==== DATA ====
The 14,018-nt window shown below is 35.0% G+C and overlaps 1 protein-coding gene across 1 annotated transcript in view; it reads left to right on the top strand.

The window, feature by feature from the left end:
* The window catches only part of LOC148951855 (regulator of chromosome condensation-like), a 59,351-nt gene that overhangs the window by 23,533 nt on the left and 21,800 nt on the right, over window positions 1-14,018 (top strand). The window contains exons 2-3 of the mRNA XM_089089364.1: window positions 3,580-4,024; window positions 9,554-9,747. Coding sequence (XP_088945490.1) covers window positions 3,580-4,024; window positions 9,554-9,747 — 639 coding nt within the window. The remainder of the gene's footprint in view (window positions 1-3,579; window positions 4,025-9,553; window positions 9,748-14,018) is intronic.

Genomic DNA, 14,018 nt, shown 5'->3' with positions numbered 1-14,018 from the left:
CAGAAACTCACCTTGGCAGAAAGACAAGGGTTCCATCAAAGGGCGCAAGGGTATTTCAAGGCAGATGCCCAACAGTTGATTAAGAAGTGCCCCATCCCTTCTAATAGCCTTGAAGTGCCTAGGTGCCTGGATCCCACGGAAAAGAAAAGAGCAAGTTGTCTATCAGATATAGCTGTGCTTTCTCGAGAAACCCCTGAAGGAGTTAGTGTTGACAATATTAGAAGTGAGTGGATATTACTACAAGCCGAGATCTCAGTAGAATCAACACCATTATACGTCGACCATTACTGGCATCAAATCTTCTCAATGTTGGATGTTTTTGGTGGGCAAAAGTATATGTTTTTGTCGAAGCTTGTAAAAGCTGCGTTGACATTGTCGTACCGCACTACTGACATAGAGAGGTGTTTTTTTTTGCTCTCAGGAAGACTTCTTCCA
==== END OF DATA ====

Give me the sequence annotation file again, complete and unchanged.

The 14,018-nt window shown below is 35.0% G+C and overlaps 1 protein-coding gene across 1 annotated transcript in view; it reads left to right on the top strand.

The window, feature by feature from the left end:
* The window catches only part of LOC148951855 (regulator of chromosome condensation-like), a 59,351-nt gene that overhangs the window by 23,533 nt on the left and 21,800 nt on the right, over window positions 1-14,018 (top strand). The window contains exons 2-3 of the mRNA XM_089089364.1: window positions 3,580-4,024; window positions 9,554-9,747. Coding sequence (XP_088945490.1) covers window positions 3,580-4,024; window positions 9,554-9,747 — 639 coding nt within the window. The remainder of the gene's footprint in view (window positions 1-3,579; window positions 4,025-9,553; window positions 9,748-14,018) is intronic.

Genomic DNA, 14,018 nt, shown 5'->3' with positions numbered 1-14,018 from the left:
CAGAAACTCACCTTGGCAGAAAGACAAGGGTTCCATCAAAGGGCGCAAGGGTATTTCAAGGCAGATGCCCAACAGTTGATTAAGAAGTGCCCCATCCCTTCTAATAGCCTTGAAGTGCCTAGGTGCCTGGATCCCACGGAAAAGAAAAGAGCAAGTTGTCTATCAGATATAGCTGTGCTTTCTCGAGAAACCCCTGAAGGAGTTAGTGTTGACAATATTAGAAGTGAGTGGATATTACTACAAGCCGAGATCTCAGTAGAATCAACACCATTATACGTCGACCATTACTGGCATCAAATCTTCTCAATGTTGGATGTTTTTGGTGGGCAAAAGTATATGTTTTTGTCGAAGCTTGTAAAAGCTGCGTTGACATTGTCGTACCGCACTACTGACATAGAGAGGTGTTTTTTTTTGCTCTCAGGAAGACTTCTTCCA